The Eldred Powder Company in Bullis Mills exploded in 1906 claiming the life of Charles Brown. New industry would come to Eldred around the turn of the century with glass production. The Eldred Window Glass factory was built near Mechanic Street (present location is Park Avenue) and the Kervin Glass Factory located on Bennett Street (present location is the elementary school). The Kervin factory burned in the winter of 1914. In 1916, the Indian Creek School was destroyed by fire and rebuilt at a cost of $680. On January 19, 1921, the handle factory of C. Prouty & Company was destroyed by fire with an estimated loss of $75,000. The Prouty company had no fire insurance.
In 1923 the Borough Council selected L. L. Russell as fire chief. He was in charge of the buckets, ladders, two hand-wheeled hose carts and was paid $5 for leading the scene of each fire. From 1923 to 1929, a Model-T Chemical & Acid apparatus was purchased and used to fight fires. In 1926, there were 35 active members of the fire department. In 1930, a new Buffalo Fire Apparatus truck and chassis for the chemical truck were purchased. In 1937, the fire department reported over 100 members.
In April 1938, the Eldred Fire Department became a charter member of the Tri-County Fire Association with members Layton Howell and Kenneth Slavin as delegates. In 1939, an explosion at the National Powder Company took the lives of three workers. During World War II the fire department conducted Civil Defense programs and was salvage collection committee. In March of 1943, Bill Frampton was elected Quartermaster and to assemble the fire department Drum & Bugle Corps equipment: 4 snare drums, 2 bass drums, 2 tenor drums, 1 set of symbols, 6 tenor bugles, 2 brass bugles and the color guard with rifles. The Drum & Bugle Corps shared these musical instruments with the Eldred High School band and the corps would later dissolve from a lack of interest, along with the marching unit.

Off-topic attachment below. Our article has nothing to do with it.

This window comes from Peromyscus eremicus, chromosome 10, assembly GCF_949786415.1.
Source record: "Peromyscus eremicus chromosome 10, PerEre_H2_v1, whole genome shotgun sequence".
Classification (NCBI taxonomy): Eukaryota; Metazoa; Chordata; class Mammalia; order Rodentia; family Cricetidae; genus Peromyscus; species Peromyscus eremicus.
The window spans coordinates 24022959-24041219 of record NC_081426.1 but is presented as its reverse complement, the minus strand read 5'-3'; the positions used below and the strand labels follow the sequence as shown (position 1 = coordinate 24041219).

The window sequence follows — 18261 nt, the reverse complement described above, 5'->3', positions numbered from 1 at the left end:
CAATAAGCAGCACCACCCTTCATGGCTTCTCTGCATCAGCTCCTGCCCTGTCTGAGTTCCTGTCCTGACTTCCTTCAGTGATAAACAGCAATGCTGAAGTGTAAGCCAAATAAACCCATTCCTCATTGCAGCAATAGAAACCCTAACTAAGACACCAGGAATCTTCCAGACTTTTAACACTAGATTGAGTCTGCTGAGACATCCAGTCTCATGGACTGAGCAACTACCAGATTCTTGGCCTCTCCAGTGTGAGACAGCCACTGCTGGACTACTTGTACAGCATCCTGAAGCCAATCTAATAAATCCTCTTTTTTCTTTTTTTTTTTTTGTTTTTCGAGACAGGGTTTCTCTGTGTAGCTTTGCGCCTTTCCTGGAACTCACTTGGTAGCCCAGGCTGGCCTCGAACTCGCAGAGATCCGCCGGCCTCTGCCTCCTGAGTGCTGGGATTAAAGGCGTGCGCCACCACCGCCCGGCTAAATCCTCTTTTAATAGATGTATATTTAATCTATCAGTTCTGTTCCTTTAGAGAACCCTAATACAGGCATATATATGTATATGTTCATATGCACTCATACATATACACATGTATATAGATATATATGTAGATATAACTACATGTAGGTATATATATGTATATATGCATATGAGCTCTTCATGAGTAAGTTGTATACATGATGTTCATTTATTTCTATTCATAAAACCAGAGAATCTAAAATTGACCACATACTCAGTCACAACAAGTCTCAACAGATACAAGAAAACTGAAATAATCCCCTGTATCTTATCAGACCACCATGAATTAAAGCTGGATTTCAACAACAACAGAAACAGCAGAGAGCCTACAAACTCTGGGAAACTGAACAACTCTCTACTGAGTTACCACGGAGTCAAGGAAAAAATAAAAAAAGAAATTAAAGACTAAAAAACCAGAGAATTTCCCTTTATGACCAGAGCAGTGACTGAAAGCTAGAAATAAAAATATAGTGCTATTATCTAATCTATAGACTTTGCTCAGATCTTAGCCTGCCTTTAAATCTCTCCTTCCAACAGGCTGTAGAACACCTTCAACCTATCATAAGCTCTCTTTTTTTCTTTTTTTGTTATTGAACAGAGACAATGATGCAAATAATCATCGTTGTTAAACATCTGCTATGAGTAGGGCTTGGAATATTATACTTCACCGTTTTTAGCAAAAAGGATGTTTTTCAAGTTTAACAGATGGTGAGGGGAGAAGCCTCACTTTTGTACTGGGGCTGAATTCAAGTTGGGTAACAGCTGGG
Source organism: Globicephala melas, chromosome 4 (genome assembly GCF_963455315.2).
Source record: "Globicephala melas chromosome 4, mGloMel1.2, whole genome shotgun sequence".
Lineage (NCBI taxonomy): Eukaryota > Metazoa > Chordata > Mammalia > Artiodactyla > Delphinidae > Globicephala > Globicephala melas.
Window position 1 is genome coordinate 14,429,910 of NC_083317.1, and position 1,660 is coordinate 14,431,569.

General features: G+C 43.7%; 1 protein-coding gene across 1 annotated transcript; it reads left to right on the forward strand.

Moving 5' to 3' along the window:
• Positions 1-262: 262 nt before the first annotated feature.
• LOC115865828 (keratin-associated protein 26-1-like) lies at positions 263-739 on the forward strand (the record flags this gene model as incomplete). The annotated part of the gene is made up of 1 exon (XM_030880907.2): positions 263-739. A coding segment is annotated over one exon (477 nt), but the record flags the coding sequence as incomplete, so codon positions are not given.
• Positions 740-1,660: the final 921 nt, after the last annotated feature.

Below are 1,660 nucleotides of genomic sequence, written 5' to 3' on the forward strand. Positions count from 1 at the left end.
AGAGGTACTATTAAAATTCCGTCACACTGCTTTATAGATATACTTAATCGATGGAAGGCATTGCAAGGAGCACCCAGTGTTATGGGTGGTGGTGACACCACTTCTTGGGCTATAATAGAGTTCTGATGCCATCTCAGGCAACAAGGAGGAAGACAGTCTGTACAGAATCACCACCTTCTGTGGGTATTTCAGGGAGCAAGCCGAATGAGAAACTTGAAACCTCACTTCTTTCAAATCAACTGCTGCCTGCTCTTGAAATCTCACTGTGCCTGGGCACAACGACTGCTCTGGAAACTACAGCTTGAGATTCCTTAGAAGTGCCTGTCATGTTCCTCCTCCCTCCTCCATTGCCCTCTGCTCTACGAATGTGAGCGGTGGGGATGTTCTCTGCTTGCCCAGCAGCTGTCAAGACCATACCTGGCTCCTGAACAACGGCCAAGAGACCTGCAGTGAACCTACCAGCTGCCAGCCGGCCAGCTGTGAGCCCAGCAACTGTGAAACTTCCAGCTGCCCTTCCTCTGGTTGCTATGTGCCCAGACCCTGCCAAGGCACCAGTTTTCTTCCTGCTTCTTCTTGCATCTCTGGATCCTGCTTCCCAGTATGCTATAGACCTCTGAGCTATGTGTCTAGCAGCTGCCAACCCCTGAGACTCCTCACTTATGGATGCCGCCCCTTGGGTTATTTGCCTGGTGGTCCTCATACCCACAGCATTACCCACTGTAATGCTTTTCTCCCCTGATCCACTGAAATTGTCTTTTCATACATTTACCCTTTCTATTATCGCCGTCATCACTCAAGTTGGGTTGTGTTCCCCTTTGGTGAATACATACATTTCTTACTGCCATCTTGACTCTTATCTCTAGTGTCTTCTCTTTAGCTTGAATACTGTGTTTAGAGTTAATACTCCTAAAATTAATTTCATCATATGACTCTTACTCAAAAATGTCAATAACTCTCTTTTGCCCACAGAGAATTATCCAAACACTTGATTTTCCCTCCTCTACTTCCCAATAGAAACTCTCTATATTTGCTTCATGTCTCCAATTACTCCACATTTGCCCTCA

In December 1944, Francis 'Spike' Slavin was elected by the department as chief only to be opposed by the Borough Council and Burgess Shields. Spike attempted to resign as the newly elected chief only to have this rejected by the department. The fire department turned out in force to protest the council decision and the council backed down and accepted Spike Slavin as the newly elected fire chief. He would serve 10 years as chief of the department.
In 1950, a tragic explosion at the National Powder Company shakes the entire town and kills seven workers. The explosion rattled buildings as far away as Portville, NY. Also in 1950 the Eldred Volunteer Ambulance Association was formed and purchased a 1941 Buick hearse/ambulance for $2,100 in Syracuse, NY. Today the department utilizes two modern equipped ambulances and has several EMTs on the force.

Political differences between Eldred Borough and Eldred Township governments over fire taxes resulted in the township wanting to build their own fire department. In 1962, the Eldred Township Volunteer Fire Department was organized and George Stroup elected first fire chief. From this time onward the Eldred Fire Department became the Eldred Borough Volunteer Fire Department servicing the borough and areas of Ceres Township along McCrea Brook, Barden Brook and upper Sartwell.

In 1968 another large explosion rocks the Joyce National Powder Company outside town rattling buildings and breaking windows several miles in all directions. In 1987 construction began along property on Platt Street for the new fire department and social hall. The fire department moved in 1988 to the new location which was only a few yards from their very first location on Edson Street. In July 1995 the Walker Machine Shop (originally Platts Cutlery) burned to the ground only feet from the fire department. This property eventually became an enlarged parking lot for the fire department and recently the former Penelec building opposite the fire department was purchased and used to store equipment, chief's office and training rooms. In July 2009 the annex building burned from an electrical fire that also destroyed our two ambulances. In October 2009 a fire heavily damaged the social room and men's room of our main station. The fire was ruled arson and the person was arrested and facing charges.